Top ten worst investment funds named
Leading broker Chelsea Financial Services (CFS) has named its top ten worst investment funds, with Manek Growth taking top place in its 'Chelsea DropZone' hall of shame.
By comparing individual fund performance to the sector average over the three years to the end of April 2013, CFS calculated the ten worst-performing funds in the UK.
Manek Growth underperformed its sector average by a whopping 52.98%, making it by far the worst performer. The next worst fund was UBS UK Smaller Companies, bringing in 39.97% less than its sector average over 36 months.
IM HEXAM Global Emerging Markets (35.67% worse than its sector average), Aviva Investors Property Investment fund (30.87%), and Templeton Global Emerging Markets (28.05%) rounded out the worst five funds.
"There are just under £650 million worth of assets in the DropZone this time round," said CFS managing director Darius McDermott. "Thankfully, less than a tenth are in the worst three funds. Eight of the ten are equity funds, joined by one property fund and one bond fund."
CFS also looked at a wider selection of under-performers, placing those whose performance is a cause for concern into a 'RedZone'.
"While the British economy has narrowly avoided a triple dip recession, far too many British funds have not avoided a triple dip, with no fewer than 146 funds, with combined assets under management of more than £34 billion, in the wider Chelsea RedZone," explained McDermott. "These funds have all had third or fourth quartile performance over the last three consecutive years."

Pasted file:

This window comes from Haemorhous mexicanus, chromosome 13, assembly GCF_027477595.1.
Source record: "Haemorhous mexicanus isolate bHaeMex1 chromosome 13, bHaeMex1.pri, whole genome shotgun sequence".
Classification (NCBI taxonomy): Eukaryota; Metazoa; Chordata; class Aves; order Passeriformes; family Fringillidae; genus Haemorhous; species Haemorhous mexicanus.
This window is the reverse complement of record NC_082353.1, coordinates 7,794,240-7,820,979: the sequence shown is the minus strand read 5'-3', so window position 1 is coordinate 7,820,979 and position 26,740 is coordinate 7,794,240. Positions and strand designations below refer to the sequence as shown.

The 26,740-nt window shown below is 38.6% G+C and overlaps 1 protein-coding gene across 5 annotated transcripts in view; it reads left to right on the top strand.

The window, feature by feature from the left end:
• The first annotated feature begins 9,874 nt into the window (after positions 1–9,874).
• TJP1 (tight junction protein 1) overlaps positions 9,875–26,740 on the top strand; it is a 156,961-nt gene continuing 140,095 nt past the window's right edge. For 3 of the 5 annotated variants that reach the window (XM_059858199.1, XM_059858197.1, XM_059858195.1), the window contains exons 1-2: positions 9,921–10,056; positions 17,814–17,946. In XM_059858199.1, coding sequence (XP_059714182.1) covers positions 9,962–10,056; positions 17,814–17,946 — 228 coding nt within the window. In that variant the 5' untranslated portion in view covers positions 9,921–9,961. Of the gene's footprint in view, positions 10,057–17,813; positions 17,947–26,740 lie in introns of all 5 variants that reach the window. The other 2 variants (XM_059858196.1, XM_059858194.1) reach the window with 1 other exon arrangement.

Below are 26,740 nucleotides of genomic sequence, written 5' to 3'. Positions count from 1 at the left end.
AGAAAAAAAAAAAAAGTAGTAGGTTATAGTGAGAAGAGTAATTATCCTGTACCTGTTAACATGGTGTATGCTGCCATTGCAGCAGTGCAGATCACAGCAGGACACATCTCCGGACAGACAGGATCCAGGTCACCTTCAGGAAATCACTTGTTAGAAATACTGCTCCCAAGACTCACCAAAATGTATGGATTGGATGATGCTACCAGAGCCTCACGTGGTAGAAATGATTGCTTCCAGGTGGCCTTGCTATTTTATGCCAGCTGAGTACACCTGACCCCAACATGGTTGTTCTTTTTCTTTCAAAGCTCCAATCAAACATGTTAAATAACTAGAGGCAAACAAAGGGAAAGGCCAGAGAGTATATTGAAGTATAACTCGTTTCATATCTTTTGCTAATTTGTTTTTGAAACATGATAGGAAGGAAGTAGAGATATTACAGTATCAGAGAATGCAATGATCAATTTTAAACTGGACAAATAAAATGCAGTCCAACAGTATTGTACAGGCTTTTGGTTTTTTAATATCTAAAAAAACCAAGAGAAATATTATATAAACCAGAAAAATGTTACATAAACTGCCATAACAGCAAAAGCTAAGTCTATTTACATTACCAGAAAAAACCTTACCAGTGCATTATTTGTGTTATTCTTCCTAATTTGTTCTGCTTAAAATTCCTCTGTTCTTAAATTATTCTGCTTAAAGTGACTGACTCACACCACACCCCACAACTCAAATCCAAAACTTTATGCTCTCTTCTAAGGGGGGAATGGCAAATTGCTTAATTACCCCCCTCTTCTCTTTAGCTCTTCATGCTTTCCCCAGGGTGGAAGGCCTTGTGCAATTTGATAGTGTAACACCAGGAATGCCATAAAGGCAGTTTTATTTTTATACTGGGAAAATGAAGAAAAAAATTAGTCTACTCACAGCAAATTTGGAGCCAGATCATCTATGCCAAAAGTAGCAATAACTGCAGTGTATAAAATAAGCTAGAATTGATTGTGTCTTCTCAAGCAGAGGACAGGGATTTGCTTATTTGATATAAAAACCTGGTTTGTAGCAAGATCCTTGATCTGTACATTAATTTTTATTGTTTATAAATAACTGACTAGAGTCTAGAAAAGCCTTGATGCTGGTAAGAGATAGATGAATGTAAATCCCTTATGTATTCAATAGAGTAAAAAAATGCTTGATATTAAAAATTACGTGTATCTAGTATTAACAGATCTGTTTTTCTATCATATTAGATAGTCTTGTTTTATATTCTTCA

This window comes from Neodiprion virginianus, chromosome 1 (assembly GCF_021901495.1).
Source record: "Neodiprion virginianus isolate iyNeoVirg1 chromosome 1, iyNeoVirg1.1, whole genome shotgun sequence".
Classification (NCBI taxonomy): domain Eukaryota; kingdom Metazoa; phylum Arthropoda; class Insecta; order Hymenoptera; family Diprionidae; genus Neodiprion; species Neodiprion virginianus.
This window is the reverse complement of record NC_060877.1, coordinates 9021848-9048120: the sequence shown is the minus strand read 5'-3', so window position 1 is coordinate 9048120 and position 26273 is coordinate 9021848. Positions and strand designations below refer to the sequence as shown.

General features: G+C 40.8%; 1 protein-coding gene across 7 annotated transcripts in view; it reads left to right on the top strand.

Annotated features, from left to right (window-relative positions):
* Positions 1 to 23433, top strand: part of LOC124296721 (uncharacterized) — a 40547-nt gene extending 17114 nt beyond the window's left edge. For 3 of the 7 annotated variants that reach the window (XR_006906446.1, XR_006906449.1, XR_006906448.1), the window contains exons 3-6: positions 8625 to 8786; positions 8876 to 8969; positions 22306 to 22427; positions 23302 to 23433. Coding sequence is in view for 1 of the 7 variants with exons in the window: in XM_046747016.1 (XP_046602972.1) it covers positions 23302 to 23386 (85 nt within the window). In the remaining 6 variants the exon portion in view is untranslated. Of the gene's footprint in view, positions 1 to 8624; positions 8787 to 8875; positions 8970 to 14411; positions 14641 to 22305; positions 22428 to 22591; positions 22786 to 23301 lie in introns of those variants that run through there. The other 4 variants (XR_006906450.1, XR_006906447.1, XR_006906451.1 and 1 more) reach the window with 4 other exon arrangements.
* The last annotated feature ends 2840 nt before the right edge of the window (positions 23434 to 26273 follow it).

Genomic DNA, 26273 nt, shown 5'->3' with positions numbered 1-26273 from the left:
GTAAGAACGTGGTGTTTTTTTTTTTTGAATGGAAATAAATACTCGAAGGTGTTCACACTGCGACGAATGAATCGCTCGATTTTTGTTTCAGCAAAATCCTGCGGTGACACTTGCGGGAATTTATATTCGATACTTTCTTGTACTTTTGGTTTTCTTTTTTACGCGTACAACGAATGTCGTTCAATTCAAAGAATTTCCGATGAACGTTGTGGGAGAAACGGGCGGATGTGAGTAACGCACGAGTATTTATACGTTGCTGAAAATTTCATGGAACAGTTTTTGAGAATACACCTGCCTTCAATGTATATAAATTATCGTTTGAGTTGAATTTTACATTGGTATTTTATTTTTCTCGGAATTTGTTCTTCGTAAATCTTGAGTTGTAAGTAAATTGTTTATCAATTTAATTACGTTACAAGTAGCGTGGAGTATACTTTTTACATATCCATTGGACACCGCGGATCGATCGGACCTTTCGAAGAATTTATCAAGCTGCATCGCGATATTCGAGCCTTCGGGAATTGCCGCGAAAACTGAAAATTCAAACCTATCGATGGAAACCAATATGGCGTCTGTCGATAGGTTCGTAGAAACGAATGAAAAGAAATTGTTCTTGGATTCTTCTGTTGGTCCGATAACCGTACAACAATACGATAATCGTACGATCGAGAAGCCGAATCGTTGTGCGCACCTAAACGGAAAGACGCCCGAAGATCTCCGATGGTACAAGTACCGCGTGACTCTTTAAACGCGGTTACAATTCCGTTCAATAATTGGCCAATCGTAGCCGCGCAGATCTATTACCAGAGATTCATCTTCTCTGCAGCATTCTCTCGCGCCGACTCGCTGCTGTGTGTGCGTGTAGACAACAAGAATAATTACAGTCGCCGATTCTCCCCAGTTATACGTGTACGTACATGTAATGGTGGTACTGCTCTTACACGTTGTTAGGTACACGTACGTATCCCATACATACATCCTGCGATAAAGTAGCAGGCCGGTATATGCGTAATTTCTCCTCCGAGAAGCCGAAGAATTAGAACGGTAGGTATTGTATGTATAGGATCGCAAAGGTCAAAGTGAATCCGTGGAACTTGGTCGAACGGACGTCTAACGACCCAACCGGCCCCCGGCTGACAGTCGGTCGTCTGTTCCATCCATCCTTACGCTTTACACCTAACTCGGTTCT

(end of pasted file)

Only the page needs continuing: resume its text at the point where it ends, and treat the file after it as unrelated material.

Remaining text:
The top offender, in terms of number of funds in the RedZone, is Legal & General with nine. It is closely followed by JP Morgan (seven funds), with Scottish Widows and Fidelity in joint third (both with five funds).
"When it comes to investors' assets, however, Scottish Widows is by far the worst, accounting for more than a third of the assets in the RedZone at £12.74 billion, as their funds are so large," McDermott added. "Next in the list is Legal & General with £2.5 billion and State Street with £2.06 billion, most of the latter being money invested in the expensive Virgin UK Index Tracker, which they run."
The Chelsea Dropzone in full:
1. Manek Growth - 52.98%
2. UBS UK Smaller Companies - 37.97%
3. IM HEXAM Global Emerging Markets - 35.67%
4. Aviva Inv Property Investment - 30.87%
5. Templeton Global Emerging Markets - 28.05%
6. F&C High Income - 27.79%
7. Legal & General Growth - 26.67%
8. JP Morgan European Smaller Companies - 23.67%
9. Marlborough UK Income & Growth - 23.33%
10. City Financial Strategic Gilt - 21.96
Generic, loosely-defined term for markets in a newly industrialised or Third World country that is in the process of moving from a closed economy to an open market economy while building accountability within the system. The World Bank recognises 28 countries as emerging markets, including Argentina, Brazil, China, Czech Republic, Egypt, India, Israel, Morocco, Russia and Venezuela. Because these countries carry additional political, economic and currency risks, investors in emerging markets should accept volatile returns. There is potential to make large profit at the risk of large losses.